Soldiers need more secure, mobile comms
The Army is on the warpath to fix its networks. With operations in Afghanistan and Iraq demonstrating the importance of mobile warfighting communications overseas and reliable networks back home, the Army is looking to bring order to its vast array of computer, satellite and telecommunications networks.
Service officials are planning to battle on several fronts in the coming months. For starters, they will speed development of the Warfighter Information Network-Tactical (WIN-T) program, which will give soldiers communications anywhere on the battlefield. They also plan to find a contractor to manage Army Knowledge Online, which lets commanders discuss enemy tactics in a secure computer environment via the Internet and allows soldiers to talk to one another and family using the portal's instant-messaging functions. Finally, concerned about the security of their networks, service officials plan to award an enterprise license agreement to one vendor for information assurance.
Army officials are planning to form a war council later this month to review their communication systems strategy and plan for future procurements.
"The Formal Network Review covers everything and where we're headed," said Vernon Bettencourt, the Army's deputy chief information officer. Gen. Peter Schoomaker, Army chief of staff, will
oversee the event, with advice from other service leaders including Lt. Gen. Steve Boutelle, the service's CIO. Army officials will talk about how best to manage, maintain, operate, secure and acquire Army warfighting and business communications systems, said Bettencourt, who became deputy CIO in January.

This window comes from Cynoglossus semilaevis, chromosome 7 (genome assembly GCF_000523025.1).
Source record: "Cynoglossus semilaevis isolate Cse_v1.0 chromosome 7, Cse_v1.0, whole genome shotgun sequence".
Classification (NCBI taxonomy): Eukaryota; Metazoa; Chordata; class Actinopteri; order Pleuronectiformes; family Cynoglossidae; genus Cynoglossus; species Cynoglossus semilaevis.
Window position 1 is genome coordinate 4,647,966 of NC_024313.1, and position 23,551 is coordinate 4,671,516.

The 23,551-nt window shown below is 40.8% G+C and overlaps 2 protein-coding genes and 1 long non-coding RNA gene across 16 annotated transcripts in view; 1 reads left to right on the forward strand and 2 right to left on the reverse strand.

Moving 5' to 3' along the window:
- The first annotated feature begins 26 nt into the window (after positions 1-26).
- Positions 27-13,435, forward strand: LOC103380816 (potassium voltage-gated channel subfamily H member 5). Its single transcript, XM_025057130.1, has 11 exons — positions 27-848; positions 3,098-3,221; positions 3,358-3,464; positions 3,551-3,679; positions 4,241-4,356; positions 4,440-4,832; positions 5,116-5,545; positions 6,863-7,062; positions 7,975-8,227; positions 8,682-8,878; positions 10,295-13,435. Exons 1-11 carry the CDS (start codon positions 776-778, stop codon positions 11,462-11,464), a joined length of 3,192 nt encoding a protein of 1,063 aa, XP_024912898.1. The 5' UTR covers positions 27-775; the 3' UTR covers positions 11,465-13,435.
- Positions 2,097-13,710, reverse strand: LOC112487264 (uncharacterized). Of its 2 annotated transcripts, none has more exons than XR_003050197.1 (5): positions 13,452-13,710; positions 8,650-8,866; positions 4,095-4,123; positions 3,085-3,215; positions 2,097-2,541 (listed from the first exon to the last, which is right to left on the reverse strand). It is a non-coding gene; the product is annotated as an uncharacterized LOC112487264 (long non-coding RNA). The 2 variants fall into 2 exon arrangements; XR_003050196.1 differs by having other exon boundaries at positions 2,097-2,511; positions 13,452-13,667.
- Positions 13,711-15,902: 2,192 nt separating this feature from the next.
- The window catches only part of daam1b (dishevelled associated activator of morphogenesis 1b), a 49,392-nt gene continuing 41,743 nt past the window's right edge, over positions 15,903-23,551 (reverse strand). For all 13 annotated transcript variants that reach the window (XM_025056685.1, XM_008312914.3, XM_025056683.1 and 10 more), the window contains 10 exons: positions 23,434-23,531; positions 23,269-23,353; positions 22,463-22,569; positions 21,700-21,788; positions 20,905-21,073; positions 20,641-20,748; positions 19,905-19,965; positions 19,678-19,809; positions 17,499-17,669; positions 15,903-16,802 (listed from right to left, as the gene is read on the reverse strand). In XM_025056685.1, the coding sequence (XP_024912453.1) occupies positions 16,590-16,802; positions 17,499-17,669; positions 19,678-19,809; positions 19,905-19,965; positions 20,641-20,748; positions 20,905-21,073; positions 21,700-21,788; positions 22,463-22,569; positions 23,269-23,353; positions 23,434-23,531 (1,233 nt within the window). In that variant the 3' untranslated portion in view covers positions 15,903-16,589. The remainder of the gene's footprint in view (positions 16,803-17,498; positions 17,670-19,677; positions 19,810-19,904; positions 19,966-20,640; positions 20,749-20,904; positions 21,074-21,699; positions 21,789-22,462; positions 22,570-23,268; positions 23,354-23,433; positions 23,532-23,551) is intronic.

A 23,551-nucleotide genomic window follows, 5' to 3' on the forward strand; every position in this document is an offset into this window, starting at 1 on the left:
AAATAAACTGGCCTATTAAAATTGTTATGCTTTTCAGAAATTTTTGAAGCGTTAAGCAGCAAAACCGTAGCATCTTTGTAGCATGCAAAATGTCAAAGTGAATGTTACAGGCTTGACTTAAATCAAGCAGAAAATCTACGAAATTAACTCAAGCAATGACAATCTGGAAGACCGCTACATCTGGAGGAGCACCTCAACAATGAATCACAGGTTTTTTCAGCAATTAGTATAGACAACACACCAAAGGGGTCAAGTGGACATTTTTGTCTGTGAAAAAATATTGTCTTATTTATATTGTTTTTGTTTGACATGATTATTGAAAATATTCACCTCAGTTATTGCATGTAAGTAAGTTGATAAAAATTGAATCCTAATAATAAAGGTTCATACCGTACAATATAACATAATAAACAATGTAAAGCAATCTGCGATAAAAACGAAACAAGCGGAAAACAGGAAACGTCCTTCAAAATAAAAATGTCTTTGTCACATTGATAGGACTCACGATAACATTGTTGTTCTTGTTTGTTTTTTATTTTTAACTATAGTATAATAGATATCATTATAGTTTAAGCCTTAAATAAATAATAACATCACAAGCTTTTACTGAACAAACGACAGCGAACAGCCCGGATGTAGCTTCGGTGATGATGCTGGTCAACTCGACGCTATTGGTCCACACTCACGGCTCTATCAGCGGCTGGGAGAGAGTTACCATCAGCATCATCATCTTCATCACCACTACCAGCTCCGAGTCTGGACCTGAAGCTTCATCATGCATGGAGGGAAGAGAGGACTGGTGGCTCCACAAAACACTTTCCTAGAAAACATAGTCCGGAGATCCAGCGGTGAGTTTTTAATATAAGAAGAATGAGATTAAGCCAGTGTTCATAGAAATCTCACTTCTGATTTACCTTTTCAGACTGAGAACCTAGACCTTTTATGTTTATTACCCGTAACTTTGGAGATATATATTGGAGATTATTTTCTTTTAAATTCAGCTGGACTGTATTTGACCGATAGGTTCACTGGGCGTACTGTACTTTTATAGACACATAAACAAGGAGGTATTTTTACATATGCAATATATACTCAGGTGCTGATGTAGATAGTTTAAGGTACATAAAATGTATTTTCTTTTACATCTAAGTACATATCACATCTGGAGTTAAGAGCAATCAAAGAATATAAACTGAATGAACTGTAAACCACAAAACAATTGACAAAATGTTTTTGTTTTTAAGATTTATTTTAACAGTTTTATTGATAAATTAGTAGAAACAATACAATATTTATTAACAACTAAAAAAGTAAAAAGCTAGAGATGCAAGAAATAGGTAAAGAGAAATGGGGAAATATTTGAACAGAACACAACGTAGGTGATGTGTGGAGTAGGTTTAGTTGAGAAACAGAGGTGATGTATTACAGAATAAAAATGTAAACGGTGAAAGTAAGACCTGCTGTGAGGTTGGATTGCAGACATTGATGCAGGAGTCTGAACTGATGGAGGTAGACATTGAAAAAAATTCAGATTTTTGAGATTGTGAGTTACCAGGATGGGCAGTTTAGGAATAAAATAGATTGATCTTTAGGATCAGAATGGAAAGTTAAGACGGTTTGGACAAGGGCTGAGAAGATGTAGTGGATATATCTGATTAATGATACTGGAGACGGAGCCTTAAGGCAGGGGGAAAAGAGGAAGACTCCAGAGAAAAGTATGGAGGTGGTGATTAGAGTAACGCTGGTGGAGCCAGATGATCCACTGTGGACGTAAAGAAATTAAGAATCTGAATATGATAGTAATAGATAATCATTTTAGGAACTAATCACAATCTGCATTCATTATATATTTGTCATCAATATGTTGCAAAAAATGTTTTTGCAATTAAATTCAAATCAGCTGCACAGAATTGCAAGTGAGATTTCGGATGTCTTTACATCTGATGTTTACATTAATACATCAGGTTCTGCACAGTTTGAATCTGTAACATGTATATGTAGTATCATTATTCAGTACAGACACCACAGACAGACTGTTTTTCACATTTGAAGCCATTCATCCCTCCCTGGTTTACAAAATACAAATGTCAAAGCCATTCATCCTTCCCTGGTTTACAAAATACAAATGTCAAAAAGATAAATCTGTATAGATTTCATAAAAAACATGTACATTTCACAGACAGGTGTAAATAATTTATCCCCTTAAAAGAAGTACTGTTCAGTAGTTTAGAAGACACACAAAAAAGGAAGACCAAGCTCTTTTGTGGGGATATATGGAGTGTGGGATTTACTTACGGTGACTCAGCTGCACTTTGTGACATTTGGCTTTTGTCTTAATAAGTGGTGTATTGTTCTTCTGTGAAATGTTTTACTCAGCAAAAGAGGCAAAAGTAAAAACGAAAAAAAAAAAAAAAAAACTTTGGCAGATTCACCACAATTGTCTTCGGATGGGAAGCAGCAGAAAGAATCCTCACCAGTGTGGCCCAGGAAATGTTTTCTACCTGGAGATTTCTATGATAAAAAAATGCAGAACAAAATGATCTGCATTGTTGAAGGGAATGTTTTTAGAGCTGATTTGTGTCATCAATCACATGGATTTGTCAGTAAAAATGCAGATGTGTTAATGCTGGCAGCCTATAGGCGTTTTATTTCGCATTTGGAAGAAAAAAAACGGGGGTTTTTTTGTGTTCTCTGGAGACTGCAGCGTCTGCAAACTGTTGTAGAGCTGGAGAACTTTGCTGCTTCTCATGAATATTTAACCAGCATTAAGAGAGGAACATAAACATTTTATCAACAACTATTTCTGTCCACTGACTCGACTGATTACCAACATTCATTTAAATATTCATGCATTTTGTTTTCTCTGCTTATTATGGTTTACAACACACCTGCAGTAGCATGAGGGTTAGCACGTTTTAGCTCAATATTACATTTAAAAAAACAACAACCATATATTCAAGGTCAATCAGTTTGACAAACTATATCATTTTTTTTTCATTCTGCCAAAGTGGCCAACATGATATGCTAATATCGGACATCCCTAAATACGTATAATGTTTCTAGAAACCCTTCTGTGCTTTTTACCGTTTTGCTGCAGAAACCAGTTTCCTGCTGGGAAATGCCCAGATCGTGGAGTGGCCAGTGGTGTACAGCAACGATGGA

Army officials announced last week they want to hire General Dynamics Corp. or Lockheed Martin Corp. to start building WIN-T this year instead of in late 2005. Both companies are working on prototype systems, which will use ground, air and space-based platforms and sensors to give soldiers more mobile communications, Boutelle said.
The Defense Department and the Army created an interagency group in mid-April to work on speeding the WIN-T acquisition. Department and service acquisition officials will discuss how best to proceed, he said.
It took last year's invasion of Iraq for the Army to realize the immediate need for WIN-T and more mobile communications, said Dan Goure, defense and land warfare analyst at the Lexington Institute, a military think tank and consulting firm in Arlington, Va. "The Army has finally moved from the telegraph and telephone landline era to the [information technology] world and its wireless networks," Goure said.
WIN-T represents the future of battlefield communications, but Army technology is already in transition. Commercial satellites delivered 80 percent of communications transmissions in Operation Iraqi Freedom, a flip-flop from the United States' emphasis on military satellites 12 years earlier during Operation Desert Storm.
To improve Army business networks in America for better support of soldiers overseas, the service will release a solicitation next month to consolidate operations of Army Knowledge Online. The service wants a lead systems integrator to manage the portal's technical and management services, which will improve efficiency and standardization by consolidating several contracts of vendors providing these services, Bettencourt said. Vendors must submit bids for the acquisition by Aug. 1. The Army will award the contract later this year.
Bettencourt did not give the procurement's value. He also said the Army does not know if it will use the new $1 billion Information Technology Enterprise Solutions contract for the acquisition.
Army officials will also consider an enterprise information assurance license to save money and better manage security procurements, Bettencourt said. This year, the Army expects to spend $220 million on information assurance products.
NEXT STORY: Cisco, IBM team up